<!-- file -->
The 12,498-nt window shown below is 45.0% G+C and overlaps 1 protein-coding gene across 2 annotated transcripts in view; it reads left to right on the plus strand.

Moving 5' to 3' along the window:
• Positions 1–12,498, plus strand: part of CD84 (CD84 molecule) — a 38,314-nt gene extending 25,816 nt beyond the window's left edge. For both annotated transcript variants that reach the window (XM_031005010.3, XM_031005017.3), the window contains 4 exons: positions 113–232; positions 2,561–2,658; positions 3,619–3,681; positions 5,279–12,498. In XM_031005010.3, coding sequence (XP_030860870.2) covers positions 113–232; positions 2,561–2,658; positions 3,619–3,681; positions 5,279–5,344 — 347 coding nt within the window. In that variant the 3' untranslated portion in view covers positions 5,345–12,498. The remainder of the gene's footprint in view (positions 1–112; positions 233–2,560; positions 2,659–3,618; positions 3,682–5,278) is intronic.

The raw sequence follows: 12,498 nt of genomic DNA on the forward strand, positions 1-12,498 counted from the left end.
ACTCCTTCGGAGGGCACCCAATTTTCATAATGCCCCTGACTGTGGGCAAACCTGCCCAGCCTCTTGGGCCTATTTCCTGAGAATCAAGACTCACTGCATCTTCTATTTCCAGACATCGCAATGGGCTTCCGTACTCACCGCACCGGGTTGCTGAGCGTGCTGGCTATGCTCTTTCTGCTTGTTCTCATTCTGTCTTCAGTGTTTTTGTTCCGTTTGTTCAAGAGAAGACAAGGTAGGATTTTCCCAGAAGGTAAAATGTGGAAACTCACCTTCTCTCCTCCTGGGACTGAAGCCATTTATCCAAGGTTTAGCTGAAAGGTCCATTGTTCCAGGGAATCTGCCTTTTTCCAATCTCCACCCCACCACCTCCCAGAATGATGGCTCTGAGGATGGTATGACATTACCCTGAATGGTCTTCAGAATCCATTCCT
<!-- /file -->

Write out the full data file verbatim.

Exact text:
The 12,498-nt window shown below is 45.0% G+C and overlaps 1 protein-coding gene across 2 annotated transcripts in view; it reads left to right on the plus strand.

Moving 5' to 3' along the window:
• Positions 1–12,498, plus strand: part of CD84 (CD84 molecule) — a 38,314-nt gene extending 25,816 nt beyond the window's left edge. For both annotated transcript variants that reach the window (XM_031005010.3, XM_031005017.3), the window contains 4 exons: positions 113–232; positions 2,561–2,658; positions 3,619–3,681; positions 5,279–12,498. In XM_031005010.3, coding sequence (XP_030860870.2) covers positions 113–232; positions 2,561–2,658; positions 3,619–3,681; positions 5,279–5,344 — 347 coding nt within the window. In that variant the 3' untranslated portion in view covers positions 5,345–12,498. The remainder of the gene's footprint in view (positions 1–112; positions 233–2,560; positions 2,659–3,618; positions 3,682–5,278) is intronic.

The raw sequence follows: 12,498 nt of genomic DNA on the forward strand, positions 1-12,498 counted from the left end.
ACTCCTTCGGAGGGCACCCAATTTTCATAATGCCCCTGACTGTGGGCAAACCTGCCCAGCCTCTTGGGCCTATTTCCTGAGAATCAAGACTCACTGCATCTTCTATTTCCAGACATCGCAATGGGCTTCCGTACTCACCGCACCGGGTTGCTGAGCGTGCTGGCTATGCTCTTTCTGCTTGTTCTCATTCTGTCTTCAGTGTTTTTGTTCCGTTTGTTCAAGAGAAGACAAGGTAGGATTTTCCCAGAAGGTAAAATGTGGAAACTCACCTTCTCTCCTCCTGGGACTGAAGCCATTTATCCAAGGTTTAGCTGAAAGGTCCATTGTTCCAGGGAATCTGCCTTTTTCCAATCTCCACCCCACCACCTCCCAGAATGATGGCTCTGAGGATGGTATGACATTACCCTGAATGGTCTTCAGAATCCATTCCT